Very often when we talk about sadness, we see it as a ‘negative emotion’—something which is not good or helpful. But have a look around this city and my guess is that you will see many sad people. Lots of us don’t give the impression of being very happy, or at least we don’t seem to be enjoying life.
The psychologists say that we don’t like being with sad people, because it’s too uncomfortable, and we don’t know how to handle it. We would rather do something else, or pretend we are not feeling sad ourselves. That’s why it’s seen by many as a ‘negative’ emotion. But I want to suggest that is wrong. Sadness is an emotion, and emotions are like the vegetables you buy from the shop. When they are fresh, they are fine, but if you put them away in a cupboard, they become awful and even toxic—and no good for your health.
Sadness Is Normal Sometimes
It is normal to be sad when something happens—but many people, especially men, are told to repress it and not show it: Boys don’t cry; Men shed blood but not tears. This is not helpful advice, and we are suffering as a result today. Emotions are with us whether we like it or not. We have to find a time and place to deal with them, however uncomfortable that might be.
There are many causes for sadness—perhaps a distressing upbringing, childhood bullies, or abuse of some kind. Has sorrow and sadness been a big part of your life each day maybe? Guilt can play a part here—over something said or done years ago, or a blow-up in the family. Others feel sad because somehow they think God is angry with them or doesn’t approve.
Sometimes it is appropriate to be sad. Sadness is not a bad emotion. If we loose a good friend, we are sad, or if something terrible happens to us, it’s natural to feel sadness—that’s OK. It’s also true that some people are more prone to sadness than others. But generally, as a society, we don’t deal with sadness very well—we want it to go away!
It’s OK To Cry
One of the ways of dealing with sadness is crying. Often times you need to do this a few times. Pain comes in waves, and often one attempt won’t be enough to release all that pent-up energy. It’s OK to cry, and in the New Testament we read that Jesus cried. He felt sorrow and sadness, and expressed how he felt.
I like the quote from C.S. Lewis: “No natural feelings are high or low, holy or unholy, in themselves. They are all holy when God’s hand is on the rein.” The great message from the Bible is this: God understands and cares when we go through sad experiences. God’s people often felt sad—like the writer of the Psalms. Psalm 42:11 says, “Why am I discouraged? Why am I restless?”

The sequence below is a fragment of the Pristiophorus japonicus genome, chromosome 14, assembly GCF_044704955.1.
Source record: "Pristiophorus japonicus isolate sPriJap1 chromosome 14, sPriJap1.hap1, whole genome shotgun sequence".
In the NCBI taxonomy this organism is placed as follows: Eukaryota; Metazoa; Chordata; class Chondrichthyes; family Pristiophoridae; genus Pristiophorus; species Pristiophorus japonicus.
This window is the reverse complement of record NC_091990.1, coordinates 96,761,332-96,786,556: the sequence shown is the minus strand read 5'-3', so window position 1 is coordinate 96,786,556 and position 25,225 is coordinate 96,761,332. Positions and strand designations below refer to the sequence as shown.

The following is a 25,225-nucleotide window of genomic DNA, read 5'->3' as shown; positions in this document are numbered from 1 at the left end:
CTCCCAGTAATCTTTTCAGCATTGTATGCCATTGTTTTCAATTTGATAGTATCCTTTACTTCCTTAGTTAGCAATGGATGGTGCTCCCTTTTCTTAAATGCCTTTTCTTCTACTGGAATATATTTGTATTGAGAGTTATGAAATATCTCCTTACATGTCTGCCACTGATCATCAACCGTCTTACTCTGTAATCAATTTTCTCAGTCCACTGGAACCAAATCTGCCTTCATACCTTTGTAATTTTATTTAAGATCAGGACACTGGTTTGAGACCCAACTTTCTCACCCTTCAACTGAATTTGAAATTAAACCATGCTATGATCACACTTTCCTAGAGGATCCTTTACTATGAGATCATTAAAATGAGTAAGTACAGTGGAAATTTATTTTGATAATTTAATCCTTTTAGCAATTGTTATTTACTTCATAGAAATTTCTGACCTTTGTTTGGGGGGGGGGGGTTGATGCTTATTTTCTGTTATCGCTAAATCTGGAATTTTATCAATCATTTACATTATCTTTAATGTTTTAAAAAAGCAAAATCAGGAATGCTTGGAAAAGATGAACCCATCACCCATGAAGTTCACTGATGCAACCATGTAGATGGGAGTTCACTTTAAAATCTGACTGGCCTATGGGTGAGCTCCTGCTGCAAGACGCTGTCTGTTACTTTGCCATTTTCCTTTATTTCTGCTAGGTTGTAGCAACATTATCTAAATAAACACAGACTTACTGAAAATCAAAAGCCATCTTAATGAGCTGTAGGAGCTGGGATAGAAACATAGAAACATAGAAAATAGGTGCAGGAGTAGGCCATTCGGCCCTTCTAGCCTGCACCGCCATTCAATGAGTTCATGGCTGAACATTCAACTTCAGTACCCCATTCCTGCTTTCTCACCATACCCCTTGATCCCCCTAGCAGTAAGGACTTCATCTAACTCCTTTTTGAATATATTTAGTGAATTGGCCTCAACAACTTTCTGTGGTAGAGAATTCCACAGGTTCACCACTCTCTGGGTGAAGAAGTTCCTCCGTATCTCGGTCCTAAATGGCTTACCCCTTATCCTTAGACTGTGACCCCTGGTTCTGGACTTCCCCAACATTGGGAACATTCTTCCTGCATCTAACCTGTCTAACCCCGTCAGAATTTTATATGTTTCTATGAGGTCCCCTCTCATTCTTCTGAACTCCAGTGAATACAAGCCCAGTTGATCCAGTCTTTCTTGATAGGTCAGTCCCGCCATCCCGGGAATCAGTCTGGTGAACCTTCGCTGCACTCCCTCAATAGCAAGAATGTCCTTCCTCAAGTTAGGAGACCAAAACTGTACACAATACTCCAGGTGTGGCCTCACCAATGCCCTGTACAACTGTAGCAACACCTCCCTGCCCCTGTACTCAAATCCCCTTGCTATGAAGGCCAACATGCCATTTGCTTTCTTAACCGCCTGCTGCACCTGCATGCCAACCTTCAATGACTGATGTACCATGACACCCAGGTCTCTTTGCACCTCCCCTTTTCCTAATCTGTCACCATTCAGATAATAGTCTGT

The followers of Jesus were very sad when they realised Jesus was not going to stay with them, and in the gospel of John we can read about that time (chapters 14 to 17). Jesus said, “You are very sad from hearing all of this”. They didn’t seem to understand that Jesus was going to send the Holy Spirit in his absence, who would help and teach them.
God Is Close In Our Sadness
It’s the same for us today. Jesus Christ can come into our lives and bring us a new purpose and peace for living, so that sad times can be dealt with. Before Jesus was born, the world at that time was in distress, and people were very troubled. But when he was born in Bethlehem the angels sang, “Joy to the world the Lord has come”.
The Saviour was born bringing new hope for troubled and sad people. So the message today is that Christianity brings relief from sadness—it’s the kind of supernatural gladness that no-one can take away from you. God loves you and wants you to be in a personal relationship with him, which is reason to celebrate in spite of difficult circumstances.
Yes, I’m not denying life has its share of sad times, and we should acknowledge that. And maybe you need to hear the message of Psalm 34:18: “The Lord is close to the broken-hearted and saves those who are crushed in spirit”. David experiences in his life times of great sadness as we see in Psalm 6; especially in verse 6 he says, “I am worn out from sobbing. All night I flood my bed with weeping, drenching it with my tears.”
We can know that God does love us and that he does hear our prayers. The Bible tells us so. He’s there even in our sadness.